Everything is a deep spiritual experience for the women- from intimacy to jealousy to revenge. The off-screen voices included further make the movie interesting. When Elizabeth finally gets hurt, a veil is shown through which we look out at Elizabeth and when Alma reappears, her face cracks and the film cracks and burns and, shocked, the viewer is left with a white, bare screen in front of him. Horrendous images similar to the pre-title sequence returns- they are amazingly sordid, meaningless, mundane…scenes from a comic act…a skeleton…a monster-like image and a close-up of an eye ball.
The movie, then, looks at the little details and intricacies which surround us and which boggle the human mind. Appearance versus reality is another theme this movie explores. Deception and disguise play in as well, and the long shot of Elizabeth then comes in as she walks in the sun. Alma’s reality has been shattered like glass, and she has lot control over her life, not knowing what to believe. In this spiritual quest the women are undergoing, the viewer is a bit lost because too many questions are being raised.
Elizabeth finally speaks when she squeals out in pain, and we see the previously invisible veil coming off, which symbolizes the picture which now gets a lot clearer, and also the act that the two women get a lot closer this way. Elizabeth is finally more human and not acting but being real, reality being whatever it is-for the good or for the bad-but real and true. When the film burns, the viewer is brought to reality. This is an amazing accomplishment for Bergman, because it is at this point hat the two women are also brought back to reality-Elizabeth cannot escape being human.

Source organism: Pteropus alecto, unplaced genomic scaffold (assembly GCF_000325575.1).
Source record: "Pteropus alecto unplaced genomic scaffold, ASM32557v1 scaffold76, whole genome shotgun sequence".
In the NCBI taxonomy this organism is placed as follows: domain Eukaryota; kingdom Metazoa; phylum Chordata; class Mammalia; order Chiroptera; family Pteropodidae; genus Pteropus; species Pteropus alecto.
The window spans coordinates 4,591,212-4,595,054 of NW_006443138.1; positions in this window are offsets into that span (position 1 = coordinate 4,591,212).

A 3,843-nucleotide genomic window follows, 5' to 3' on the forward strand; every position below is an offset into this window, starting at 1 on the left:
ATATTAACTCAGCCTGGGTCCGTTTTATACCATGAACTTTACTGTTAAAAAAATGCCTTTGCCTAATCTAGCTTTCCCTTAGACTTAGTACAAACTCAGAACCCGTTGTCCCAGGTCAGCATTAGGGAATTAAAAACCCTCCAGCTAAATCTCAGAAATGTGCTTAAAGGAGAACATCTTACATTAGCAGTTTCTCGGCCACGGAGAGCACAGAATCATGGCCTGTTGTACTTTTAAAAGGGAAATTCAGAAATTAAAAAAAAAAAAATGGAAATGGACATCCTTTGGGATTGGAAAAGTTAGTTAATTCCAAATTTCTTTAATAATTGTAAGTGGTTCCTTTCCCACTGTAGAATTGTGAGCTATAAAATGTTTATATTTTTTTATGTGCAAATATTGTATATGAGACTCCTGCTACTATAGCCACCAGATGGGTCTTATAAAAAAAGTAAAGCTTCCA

Contingent as the human species is, she can not carry on being quiet when she is exposed to pain-she is not like the burning Buddhist monks she sees on TV in the Vietnam War portrayal who are apparently immune to pain. The broken images of death are reminders of the vulnerability of life and the inevitability of death. The cinematic technique used seems to show the movie as a memory of images flashing on to the characters’ and the viewers’ minds. It is the story and its message(s) that are important and not flaunty costumes or scenic images.
The world is an illusion. People are hollow and unaware, yet imaginative and fearful and daring; all at the same time. Some critics see Elizabeth’s final representation with her face superimposed towards the sun to be indicating that Bergman views her as a representation of God, or a higher, supernatural authority. This movie is haunting, and questions and reinforces, simultaneously, fundamental notions about the human psyche and the complex creation the human being itself. It is a remarkable artistic accomplishment for Bergman, and a work of great creative genius.
Using modernist, and not hackneyed and traditional techniques, and with two actresses giving the performance of a lifetime- ‘Persona’ is surely one of the best movies ever to have been made, that is, cinema at its greatest. References: Bergman, I. (Producer & Director). (1966). Persona [Motion picture]. Sweden:AB Svensk Filmindustri (Sweden) & United Artists (USA). Gill, R. (2006). Mastering English Literature. New York: Palgrave Macmillan. Stanford Encyclopedia of Philosophy (2006): Soren Kierkegaard Retrieved 26th January 2009 from: http://plato. stanford. edu/entries/kierkegaard/Sample Essay of PaperDon.com